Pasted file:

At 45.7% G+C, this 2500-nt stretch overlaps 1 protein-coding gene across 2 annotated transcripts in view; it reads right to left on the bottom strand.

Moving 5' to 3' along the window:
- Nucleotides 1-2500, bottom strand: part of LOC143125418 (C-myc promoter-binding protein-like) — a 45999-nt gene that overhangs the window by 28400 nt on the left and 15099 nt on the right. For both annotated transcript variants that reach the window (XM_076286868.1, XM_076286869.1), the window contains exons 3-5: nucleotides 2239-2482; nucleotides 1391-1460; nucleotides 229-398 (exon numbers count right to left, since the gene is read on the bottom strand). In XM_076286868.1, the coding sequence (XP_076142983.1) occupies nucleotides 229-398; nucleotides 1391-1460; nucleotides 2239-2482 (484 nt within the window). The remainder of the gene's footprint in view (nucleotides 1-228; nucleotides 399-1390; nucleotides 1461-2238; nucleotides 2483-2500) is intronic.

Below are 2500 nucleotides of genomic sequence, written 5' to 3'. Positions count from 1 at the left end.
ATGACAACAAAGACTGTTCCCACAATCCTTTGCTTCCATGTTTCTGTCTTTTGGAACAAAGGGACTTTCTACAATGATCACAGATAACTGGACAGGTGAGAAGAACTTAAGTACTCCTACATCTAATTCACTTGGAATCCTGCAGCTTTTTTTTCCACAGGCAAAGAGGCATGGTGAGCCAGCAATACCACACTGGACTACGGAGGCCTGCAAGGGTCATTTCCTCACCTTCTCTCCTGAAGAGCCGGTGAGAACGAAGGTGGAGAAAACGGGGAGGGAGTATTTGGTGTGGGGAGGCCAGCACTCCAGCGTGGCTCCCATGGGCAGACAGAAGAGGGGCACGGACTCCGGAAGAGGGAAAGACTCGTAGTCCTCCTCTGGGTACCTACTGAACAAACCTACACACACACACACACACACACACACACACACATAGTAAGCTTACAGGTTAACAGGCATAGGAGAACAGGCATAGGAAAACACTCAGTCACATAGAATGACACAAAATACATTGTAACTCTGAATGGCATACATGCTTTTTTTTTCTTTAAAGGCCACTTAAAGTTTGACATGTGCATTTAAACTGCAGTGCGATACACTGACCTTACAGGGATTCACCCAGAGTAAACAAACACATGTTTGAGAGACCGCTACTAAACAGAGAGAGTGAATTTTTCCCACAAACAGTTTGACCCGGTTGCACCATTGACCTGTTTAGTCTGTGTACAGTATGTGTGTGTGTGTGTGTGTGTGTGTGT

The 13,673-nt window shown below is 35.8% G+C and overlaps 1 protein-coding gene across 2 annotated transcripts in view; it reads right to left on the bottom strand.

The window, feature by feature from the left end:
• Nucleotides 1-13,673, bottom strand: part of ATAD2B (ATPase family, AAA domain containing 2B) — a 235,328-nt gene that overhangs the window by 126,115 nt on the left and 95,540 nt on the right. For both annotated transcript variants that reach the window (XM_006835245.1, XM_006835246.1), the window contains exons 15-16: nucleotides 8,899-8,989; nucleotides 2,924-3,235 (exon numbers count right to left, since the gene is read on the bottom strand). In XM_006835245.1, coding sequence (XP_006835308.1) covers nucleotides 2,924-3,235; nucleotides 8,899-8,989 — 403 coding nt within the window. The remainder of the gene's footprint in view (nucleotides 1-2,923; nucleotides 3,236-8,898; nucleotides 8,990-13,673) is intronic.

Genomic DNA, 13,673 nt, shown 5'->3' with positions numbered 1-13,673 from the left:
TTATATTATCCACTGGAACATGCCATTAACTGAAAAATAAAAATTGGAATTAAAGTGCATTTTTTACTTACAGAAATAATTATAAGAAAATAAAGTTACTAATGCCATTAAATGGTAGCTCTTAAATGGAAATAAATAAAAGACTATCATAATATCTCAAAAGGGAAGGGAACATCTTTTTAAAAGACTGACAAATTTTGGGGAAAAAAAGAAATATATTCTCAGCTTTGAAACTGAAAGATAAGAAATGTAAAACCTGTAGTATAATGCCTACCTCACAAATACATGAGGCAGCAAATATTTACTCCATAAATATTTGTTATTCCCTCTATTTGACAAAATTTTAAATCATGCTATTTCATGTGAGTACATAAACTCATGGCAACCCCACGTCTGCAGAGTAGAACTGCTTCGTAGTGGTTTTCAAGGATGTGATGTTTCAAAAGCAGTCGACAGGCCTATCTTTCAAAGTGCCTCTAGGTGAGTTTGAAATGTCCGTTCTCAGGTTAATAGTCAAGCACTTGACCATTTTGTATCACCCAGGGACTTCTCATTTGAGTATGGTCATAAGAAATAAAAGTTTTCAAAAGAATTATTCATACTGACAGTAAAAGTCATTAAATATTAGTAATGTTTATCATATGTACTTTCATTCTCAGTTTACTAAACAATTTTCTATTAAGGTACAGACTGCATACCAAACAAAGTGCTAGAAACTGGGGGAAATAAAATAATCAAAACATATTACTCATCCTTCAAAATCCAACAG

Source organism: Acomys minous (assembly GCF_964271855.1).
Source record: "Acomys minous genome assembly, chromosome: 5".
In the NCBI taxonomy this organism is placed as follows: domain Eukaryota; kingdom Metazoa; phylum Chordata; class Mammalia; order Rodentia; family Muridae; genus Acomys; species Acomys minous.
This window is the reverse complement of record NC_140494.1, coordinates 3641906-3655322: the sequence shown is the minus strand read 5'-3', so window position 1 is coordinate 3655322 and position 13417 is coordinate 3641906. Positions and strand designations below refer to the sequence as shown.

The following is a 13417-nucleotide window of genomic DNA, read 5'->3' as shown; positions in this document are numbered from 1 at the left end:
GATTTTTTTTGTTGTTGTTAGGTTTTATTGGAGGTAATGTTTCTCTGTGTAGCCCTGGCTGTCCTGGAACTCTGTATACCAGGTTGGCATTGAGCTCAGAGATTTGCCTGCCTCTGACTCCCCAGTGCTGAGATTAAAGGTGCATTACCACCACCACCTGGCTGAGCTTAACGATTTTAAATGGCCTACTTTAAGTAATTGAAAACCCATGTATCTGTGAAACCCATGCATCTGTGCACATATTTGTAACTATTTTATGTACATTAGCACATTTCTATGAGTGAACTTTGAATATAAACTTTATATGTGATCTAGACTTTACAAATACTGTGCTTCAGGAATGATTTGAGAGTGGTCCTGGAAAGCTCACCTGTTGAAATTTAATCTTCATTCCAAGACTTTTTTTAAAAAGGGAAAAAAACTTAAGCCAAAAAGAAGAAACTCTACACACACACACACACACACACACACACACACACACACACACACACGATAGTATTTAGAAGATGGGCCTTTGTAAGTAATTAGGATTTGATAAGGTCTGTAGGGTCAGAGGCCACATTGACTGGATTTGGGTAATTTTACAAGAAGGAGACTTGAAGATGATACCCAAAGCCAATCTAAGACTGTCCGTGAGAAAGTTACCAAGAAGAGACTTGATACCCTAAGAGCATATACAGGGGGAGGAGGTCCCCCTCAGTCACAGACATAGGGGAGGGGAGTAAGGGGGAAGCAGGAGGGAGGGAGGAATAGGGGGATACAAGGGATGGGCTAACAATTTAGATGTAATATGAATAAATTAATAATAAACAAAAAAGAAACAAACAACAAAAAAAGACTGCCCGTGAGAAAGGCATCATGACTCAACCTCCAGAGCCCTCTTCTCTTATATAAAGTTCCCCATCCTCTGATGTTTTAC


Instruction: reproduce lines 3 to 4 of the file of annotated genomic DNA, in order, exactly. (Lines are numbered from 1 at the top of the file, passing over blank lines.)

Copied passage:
- Nucleotides 1-2500, bottom strand: part of LOC143125418 (C-myc promoter-binding protein-like) — a 45999-nt gene that overhangs the window by 28400 nt on the left and 15099 nt on the right. For both annotated transcript variants that reach the window (XM_076286868.1, XM_076286869.1), the window contains exons 3-5: nucleotides 2239-2482; nucleotides 1391-1460; nucleotides 229-398 (exon numbers count right to left, since the gene is read on the bottom strand). In XM_076286868.1, the coding sequence (XP_076142983.1) occupies nucleotides 229-398; nucleotides 1391-1460; nucleotides 2239-2482 (484 nt within the window). The remainder of the gene's footprint in view (nucleotides 1-228; nucleotides 399-1390; nucleotides 1461-2238; nucleotides 2483-2500) is intronic.

Below are 2500 nucleotides of genomic sequence, written 5' to 3'. Positions count from 1 at the left end.